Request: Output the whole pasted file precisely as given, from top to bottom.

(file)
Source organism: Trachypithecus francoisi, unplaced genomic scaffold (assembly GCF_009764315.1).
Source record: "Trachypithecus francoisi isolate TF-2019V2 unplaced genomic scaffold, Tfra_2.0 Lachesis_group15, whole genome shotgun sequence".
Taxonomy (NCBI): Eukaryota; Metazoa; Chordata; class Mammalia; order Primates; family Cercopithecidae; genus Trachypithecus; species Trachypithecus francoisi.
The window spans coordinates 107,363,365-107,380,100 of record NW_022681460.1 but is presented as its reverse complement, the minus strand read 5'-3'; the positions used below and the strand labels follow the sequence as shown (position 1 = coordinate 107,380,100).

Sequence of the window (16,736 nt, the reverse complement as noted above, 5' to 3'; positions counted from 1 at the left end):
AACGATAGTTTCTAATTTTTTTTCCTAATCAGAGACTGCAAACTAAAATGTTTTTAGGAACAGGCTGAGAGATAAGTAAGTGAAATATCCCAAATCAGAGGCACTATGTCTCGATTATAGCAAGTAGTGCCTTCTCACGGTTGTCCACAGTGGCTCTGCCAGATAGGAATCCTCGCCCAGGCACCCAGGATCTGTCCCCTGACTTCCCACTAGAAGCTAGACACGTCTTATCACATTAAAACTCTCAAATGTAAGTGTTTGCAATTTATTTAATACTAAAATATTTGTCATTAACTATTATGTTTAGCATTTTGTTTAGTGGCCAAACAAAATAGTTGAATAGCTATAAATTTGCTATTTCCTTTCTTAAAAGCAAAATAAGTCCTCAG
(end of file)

Source organism: Trachypithecus francoisi, unplaced genomic scaffold (assembly GCF_009764315.1).
Source record: "Trachypithecus francoisi isolate TF-2019V2 unplaced genomic scaffold, Tfra_2.0 Lachesis_group15, whole genome shotgun sequence".
Taxonomy (NCBI): Eukaryota; Metazoa; Chordata; class Mammalia; order Primates; family Cercopithecidae; genus Trachypithecus; species Trachypithecus francoisi.
The window spans coordinates 107,363,365-107,380,100 of record NW_022681460.1 but is presented as its reverse complement, the minus strand read 5'-3'; the positions used below and the strand labels follow the sequence as shown (position 1 = coordinate 107,380,100).

Sequence of the window (16,736 nt, the reverse complement as noted above, 5' to 3'; positions counted from 1 at the left end):
AACGATAGTTTCTAATTTTTTTTCCTAATCAGAGACTGCAAACTAAAATGTTTTTAGGAACAGGCTGAGAGATAAGTAAGTGAAATATCCCAAATCAGAGGCACTATGTCTCGATTATAGCAAGTAGTGCCTTCTCACGGTTGTCCACAGTGGCTCTGCCAGATAGGAATCCTCGCCCAGGCACCCAGGATCTGTCCCCTGACTTCCCACTAGAAGCTAGACACGTCTTATCACATTAAAACTCTCAAATGTAAGTGTTTGCAATTTATTTAATACTAAAATATTTGTCATTAACTATTATGTTTAGCATTTTGTTTAGTGGCCAAACAAAATAGTTGAATAGCTATAAATTTGCTATTTCCTTTCTTAAAAGCAAAATAAGTCCTCAG